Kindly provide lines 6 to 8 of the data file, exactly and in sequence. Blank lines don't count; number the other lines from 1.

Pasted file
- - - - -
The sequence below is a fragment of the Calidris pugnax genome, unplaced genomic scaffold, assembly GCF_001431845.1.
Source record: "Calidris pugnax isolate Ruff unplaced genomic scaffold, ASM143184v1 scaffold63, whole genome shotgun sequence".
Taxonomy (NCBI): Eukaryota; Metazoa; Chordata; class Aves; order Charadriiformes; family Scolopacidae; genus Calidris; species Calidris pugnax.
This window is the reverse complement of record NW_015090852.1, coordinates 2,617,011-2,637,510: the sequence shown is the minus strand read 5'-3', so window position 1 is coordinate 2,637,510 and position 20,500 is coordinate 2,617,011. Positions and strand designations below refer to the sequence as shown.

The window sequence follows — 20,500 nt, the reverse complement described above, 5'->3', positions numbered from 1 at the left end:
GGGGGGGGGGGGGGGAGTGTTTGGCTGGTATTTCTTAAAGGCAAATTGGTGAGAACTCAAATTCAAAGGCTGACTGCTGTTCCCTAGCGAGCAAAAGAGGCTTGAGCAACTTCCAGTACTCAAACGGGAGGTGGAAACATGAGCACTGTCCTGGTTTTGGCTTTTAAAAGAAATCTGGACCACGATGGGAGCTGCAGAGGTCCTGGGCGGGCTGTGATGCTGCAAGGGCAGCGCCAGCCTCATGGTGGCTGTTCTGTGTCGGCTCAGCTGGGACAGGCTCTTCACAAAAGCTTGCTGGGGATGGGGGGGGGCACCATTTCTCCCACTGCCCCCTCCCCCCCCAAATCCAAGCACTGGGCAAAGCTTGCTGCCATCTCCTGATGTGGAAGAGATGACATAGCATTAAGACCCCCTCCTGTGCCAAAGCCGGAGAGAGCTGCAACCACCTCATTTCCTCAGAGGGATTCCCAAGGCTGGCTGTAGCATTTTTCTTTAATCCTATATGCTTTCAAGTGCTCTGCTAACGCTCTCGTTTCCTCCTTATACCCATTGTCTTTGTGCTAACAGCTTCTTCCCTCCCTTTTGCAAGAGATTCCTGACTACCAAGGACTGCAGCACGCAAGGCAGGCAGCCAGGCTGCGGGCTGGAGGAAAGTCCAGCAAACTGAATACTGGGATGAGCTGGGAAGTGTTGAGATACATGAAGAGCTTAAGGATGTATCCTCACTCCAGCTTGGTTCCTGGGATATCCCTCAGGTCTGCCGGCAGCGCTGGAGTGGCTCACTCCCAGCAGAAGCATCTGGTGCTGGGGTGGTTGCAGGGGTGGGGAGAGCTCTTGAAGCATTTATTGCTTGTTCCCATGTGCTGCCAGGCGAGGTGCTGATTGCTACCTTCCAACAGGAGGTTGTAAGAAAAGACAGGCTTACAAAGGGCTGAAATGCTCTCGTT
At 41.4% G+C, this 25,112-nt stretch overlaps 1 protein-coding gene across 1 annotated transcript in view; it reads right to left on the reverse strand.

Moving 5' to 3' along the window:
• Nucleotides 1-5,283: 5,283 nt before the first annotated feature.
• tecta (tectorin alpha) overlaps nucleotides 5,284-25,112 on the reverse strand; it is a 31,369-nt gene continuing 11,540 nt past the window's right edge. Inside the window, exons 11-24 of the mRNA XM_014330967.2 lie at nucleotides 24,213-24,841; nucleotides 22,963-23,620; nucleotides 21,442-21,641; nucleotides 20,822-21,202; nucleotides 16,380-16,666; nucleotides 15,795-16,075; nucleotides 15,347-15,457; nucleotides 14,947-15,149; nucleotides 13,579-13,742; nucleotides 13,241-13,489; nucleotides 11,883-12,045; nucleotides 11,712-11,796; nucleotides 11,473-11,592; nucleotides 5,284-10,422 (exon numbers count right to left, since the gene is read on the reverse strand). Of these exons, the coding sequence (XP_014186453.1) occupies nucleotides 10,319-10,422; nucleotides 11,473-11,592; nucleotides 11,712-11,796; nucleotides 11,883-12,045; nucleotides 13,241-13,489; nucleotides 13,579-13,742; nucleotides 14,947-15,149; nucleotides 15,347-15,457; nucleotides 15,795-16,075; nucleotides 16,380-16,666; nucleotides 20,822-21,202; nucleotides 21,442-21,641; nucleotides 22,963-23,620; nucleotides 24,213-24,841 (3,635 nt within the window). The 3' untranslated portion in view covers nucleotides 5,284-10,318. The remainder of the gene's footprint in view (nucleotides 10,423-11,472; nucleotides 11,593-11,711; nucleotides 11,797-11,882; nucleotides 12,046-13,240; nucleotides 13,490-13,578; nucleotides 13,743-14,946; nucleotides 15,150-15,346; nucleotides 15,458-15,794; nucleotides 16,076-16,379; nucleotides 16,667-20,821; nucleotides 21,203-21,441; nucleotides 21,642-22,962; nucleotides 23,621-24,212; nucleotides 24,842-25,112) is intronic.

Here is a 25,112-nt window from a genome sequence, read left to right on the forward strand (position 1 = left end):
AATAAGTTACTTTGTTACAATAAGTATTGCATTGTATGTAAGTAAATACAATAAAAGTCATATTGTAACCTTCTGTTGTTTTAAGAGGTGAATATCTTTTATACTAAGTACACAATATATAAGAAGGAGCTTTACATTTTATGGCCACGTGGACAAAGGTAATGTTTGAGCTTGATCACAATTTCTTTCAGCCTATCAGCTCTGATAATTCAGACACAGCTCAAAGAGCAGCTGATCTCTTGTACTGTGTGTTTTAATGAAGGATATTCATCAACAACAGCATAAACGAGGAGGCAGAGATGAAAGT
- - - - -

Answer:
GGGGGGGGGGGGGGGAGTGTTTGGCTGGTATTTCTTAAAGGCAAATTGGTGAGAACTCAAATTCAAAGGCTGACTGCTGTTCCCTAGCGAGCAAAAGAGGCTTGAGCAACTTCCAGTACTCAAACGGGAGGTGGAAACATGAGCACTGTCCTGGTTTTGGCTTTTAAAAGAAATCTGGACCACGATGGGAGCTGCAGAGGTCCTGGGCGGGCTGTGATGCTGCAAGGGCAGCGCCAGCCTCATGGTGGCTGTTCTGTGTCGGCTCAGCTGGGACAGGCTCTTCACAAAAGCTTGCTGGGGATGGGGGGGGGCACCATTTCTCCCACTGCCCCCTCCCCCCCCAAATCCAAGCACTGGGCAAAGCTTGCTGCCATCTCCTGATGTGGAAGAGATGACATAGCATTAAGACCCCCTCCTGTGCCAAAGCCGGAGAGAGCTGCAACCACCTCATTTCCTCAGAGGGATTCCCAAGGCTGGCTGTAGCATTTTTCTTTAATCCTATATGCTTTCAAGTGCTCTGCTAACGCTCTCGTTTCCTCCTTATACCCATTGTCTTTGTGCTAACAGCTTCTTCCCTCCCTTTTGCAAGAGATTCCTGACTACCAAGGACTGCAGCACGCAAGGCAGGCAGCCAGGCTGCGGGCTGGAGGAAAGTCCAGCAAACTGAATACTGGGATGAGCTGGGAAGTGTTGAGATACATGAAGAGCTTAAGGATGTATCCTCACTCCAGCTTGGTTCCTGGGATATCCCTCAGGTCTGCCGGCAGCGCTGGAGTGGCTCACTCCCAGCAGAAGCATCTGGTGCTGGGGTGGTTGCAGGGGTGGGGAGAGCTCTTGAAGCATTTATTGCTTGTTCCCATGTGCTGCCAGGCGAGGTGCTGATTGCTACCTTCCAACAGGAGGTTGTAAGAAAAGACAGGCTTACAAAGGGCTGAAATGCTCTCGTT
At 41.4% G+C, this 25,112-nt stretch overlaps 1 protein-coding gene across 1 annotated transcript in view; it reads right to left on the reverse strand.

Moving 5' to 3' along the window: